Subsequently, the effects of the dANSs and hANSs on neural repair were compared based on 3 aspects: immunological rejection, neurological functional recovery, and morphology after transplantation.

CD3+ T lymphocytes are primarily responsible for transplant rejection, among which CD4+ cells are helper/induced T lymphocytes and CD8+ cells are cytotoxic/killing T lymphocytes. Moreover, the total numbers of CD4+ and CD8+ T lymphocytes and the ratio of CD4+/CD8+ T lymphocytes are important indicators of the immune status of the body [17, 24]. In this experiment, the total number of T lymphocytes and the CD4+/CD8+ ratio was significantly lower in the autograft group and dANS group during the early stage (1st week) than in the hANS group. As healing progressed (after 8 weeks), the indicators of rejection did not differ between groups. We speculated that the immunogenicity of the tissue was decreased due to the high degree of demyelination in the dANS, and the implant consequently resulted in minimal immune rejection [25]. Due to the residual myelin components in the hANSs, the local macrophages invaded the basal laminar tube to clear the MHC during the early stage of healing. Because of the small amount of implants, the residual myelin and other antigenic substances left behind by the Hudson method were cleared during the late stage of healing, and systemic immune rejection was decreased. This result shows that the dANS is not rejected and does not produce a significant inflammatory response compared with the hANSs.

Neurological effects were assessed based on thermosensitivity and the gastrocnemius muscle weight ratio. Specifically, in rats whose sciatic nerve was repaired with a dANS, thermosensitivity returned within an average of 4 weeks, whereas this recovery period was 5 weeks in the hANS group. Moreover, the muscle ratio of the dANS group was better than that of the hANS group. We speculate that the proximal nerve fibers can more easily reach the distal end of the graft when repairing sciatic nerve defects with a dANS than with a hANS, thus rebuilding an effective nerve connection and restoring the function of the nerve [26, 27].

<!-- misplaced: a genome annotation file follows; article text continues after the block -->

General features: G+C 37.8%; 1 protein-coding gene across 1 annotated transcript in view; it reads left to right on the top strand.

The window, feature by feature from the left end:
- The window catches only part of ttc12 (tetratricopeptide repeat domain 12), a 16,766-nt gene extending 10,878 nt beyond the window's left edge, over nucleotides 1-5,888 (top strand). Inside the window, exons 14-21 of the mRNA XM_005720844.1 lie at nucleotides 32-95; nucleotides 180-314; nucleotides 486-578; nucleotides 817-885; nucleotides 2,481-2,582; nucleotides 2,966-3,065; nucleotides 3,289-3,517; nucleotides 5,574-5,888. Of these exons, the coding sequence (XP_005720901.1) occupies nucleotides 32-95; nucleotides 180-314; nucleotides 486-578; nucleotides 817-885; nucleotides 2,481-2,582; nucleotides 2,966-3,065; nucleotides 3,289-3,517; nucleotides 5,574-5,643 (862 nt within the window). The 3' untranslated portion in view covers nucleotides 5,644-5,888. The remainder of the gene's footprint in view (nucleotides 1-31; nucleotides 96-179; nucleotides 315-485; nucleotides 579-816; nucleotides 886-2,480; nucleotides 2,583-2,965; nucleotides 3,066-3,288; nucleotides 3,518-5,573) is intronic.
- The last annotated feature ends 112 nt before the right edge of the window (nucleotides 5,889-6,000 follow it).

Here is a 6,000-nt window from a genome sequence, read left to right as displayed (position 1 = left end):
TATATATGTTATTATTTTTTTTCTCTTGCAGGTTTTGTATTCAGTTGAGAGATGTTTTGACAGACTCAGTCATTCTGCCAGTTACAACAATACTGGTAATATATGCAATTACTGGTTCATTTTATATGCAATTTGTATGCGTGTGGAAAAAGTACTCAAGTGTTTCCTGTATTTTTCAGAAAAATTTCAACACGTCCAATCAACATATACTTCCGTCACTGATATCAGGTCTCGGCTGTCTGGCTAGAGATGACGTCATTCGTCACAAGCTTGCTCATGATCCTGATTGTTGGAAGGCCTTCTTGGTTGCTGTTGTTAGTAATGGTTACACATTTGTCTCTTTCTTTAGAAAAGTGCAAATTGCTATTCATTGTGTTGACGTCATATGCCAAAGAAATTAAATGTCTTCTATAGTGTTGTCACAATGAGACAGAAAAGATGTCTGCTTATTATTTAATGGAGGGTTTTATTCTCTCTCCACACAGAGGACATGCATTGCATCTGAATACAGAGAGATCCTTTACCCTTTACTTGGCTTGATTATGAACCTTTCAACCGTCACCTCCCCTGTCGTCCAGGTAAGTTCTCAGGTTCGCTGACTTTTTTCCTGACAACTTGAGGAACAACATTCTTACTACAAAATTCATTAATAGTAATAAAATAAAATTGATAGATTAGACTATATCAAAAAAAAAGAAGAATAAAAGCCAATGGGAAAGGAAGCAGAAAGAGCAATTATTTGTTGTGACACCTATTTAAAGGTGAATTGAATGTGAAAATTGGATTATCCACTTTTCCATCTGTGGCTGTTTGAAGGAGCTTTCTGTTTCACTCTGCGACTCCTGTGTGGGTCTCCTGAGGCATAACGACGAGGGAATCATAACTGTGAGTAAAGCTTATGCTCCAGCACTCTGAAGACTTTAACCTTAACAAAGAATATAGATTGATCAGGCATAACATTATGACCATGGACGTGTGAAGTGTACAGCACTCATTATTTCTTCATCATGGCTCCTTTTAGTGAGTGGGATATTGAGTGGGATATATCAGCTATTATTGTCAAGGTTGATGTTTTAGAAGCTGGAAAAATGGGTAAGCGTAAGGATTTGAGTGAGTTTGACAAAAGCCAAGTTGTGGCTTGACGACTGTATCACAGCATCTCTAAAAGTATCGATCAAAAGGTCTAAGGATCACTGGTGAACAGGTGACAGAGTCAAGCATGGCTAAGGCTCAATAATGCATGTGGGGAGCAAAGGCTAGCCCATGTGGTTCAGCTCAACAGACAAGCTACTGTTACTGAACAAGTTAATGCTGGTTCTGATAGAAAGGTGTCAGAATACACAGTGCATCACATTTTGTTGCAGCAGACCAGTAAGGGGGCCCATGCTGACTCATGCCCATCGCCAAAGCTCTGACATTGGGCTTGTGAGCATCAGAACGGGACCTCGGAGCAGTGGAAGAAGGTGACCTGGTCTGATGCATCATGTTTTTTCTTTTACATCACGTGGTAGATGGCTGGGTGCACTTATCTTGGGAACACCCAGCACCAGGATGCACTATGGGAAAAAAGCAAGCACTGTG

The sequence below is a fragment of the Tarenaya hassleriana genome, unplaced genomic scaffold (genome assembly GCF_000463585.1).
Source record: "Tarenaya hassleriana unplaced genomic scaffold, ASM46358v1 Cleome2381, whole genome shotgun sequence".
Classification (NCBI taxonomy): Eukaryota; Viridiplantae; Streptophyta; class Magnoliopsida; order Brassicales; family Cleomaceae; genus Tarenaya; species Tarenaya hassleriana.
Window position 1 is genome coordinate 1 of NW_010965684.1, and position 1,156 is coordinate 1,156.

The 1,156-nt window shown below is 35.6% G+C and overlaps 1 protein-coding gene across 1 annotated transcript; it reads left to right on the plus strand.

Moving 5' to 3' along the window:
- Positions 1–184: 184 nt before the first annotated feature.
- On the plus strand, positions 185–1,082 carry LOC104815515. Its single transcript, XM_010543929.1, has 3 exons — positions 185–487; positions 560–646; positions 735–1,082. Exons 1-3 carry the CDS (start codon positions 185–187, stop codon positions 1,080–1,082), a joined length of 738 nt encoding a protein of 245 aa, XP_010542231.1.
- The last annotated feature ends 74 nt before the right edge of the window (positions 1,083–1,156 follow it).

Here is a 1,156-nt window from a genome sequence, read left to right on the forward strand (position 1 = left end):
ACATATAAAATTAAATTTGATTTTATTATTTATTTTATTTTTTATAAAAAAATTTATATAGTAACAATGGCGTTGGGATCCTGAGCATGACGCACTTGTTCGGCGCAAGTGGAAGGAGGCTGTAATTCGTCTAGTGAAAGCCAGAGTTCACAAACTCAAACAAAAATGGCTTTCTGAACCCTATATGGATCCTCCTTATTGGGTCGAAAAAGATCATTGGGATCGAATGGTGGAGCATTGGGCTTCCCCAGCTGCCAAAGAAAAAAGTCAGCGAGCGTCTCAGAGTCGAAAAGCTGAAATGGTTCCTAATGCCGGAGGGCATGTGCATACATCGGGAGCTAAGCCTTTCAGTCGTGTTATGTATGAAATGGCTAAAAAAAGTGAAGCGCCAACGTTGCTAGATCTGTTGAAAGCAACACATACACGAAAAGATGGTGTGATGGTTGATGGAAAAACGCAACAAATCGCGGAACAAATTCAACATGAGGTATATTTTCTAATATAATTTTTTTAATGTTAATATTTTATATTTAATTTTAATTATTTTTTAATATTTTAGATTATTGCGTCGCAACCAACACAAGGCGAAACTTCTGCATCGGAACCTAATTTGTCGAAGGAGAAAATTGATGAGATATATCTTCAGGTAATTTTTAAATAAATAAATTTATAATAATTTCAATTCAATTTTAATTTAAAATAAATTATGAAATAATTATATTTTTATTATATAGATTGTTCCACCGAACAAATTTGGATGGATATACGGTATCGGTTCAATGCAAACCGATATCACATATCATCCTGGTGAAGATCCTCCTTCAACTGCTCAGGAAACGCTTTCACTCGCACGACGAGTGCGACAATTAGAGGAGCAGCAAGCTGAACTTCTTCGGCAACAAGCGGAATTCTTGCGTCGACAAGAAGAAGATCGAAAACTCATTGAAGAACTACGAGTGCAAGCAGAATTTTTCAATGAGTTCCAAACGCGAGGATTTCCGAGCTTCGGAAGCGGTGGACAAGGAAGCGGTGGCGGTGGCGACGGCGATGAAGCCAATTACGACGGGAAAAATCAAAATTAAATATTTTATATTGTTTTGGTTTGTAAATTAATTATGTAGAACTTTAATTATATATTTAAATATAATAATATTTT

Cross-sections of the nerves from the 3 groups were examined. We attributed the difference in NF-200 staining between the hANSs and dANSs to a decrease in myelin residue, which may have led to a decline in the local inflammatory reaction and an improved local microenvironment, ultimately enhancing the regeneration of axons in the dANS group, which showed regeneration along the clean basement membrane. Moreover, toluidine blue staining and TEM showed that the average diameter of the regenerated myelinated nerve fibers was larger in the dANS group than the hANS group and featured a thicker myelin sheath, whereas the number of regenerated axons did not significantly differ between groups. These results further confirmed our speculations based on the observed functional recovery. A dANS is more suitable for the repair of nerve defects than a hANS because, although the number of regenerated axons did not differ between groups, the dANS is more conducive to the growth of the regenerated axons in the basal laminar tube and favors the regeneration of Schwann cell-wrapped axons to generate more nerve fibers with effective signal conduction.